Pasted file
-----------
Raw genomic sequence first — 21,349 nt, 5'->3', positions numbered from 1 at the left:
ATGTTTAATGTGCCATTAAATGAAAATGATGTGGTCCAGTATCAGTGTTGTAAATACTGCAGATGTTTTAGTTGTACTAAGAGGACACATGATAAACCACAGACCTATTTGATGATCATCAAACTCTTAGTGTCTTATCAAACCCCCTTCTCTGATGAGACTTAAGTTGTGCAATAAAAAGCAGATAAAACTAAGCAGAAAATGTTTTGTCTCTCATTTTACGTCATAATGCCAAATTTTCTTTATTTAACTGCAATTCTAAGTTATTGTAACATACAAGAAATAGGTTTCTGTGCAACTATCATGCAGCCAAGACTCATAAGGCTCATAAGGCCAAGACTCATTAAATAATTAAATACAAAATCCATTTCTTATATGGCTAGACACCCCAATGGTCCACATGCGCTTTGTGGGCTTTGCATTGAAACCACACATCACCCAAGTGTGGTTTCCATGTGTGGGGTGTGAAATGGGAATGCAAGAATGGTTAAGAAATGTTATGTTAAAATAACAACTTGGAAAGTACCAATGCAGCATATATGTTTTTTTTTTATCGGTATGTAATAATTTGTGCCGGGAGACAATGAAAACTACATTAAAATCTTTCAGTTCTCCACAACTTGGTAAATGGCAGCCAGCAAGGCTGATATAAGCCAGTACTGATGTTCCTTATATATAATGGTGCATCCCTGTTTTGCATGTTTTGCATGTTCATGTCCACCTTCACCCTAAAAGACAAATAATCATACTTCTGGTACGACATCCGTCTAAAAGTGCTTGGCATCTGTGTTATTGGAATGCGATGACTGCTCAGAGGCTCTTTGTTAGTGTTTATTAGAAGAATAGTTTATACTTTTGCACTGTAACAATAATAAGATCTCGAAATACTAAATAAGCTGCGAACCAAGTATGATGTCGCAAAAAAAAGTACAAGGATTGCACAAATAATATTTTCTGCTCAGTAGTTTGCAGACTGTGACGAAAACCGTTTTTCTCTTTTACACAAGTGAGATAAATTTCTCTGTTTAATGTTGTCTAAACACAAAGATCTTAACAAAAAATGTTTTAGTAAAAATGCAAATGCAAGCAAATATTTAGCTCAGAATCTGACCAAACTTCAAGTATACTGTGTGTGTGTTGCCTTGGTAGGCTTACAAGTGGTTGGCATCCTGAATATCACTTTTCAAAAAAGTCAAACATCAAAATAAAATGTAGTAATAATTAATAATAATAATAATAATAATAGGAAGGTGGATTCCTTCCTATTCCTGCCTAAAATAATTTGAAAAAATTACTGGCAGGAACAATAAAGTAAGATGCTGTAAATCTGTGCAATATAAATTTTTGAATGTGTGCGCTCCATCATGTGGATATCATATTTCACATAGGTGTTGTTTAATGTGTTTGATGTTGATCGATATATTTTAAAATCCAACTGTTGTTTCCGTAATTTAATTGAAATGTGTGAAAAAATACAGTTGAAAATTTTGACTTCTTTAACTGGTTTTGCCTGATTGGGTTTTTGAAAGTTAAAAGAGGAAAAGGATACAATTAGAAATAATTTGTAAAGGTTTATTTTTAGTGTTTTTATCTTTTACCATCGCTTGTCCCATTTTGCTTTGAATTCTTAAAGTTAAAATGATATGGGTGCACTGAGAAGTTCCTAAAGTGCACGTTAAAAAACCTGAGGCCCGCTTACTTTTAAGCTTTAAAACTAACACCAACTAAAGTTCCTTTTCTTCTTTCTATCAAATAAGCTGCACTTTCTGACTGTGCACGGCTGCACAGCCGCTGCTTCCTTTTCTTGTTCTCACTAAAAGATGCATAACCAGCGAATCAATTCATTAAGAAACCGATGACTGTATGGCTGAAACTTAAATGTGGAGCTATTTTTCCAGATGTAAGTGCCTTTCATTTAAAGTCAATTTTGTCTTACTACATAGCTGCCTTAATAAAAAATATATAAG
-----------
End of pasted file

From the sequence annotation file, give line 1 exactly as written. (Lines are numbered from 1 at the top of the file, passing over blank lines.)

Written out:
Raw genomic sequence first — 21,349 nt, 5'->3', positions numbered from 1 at the left: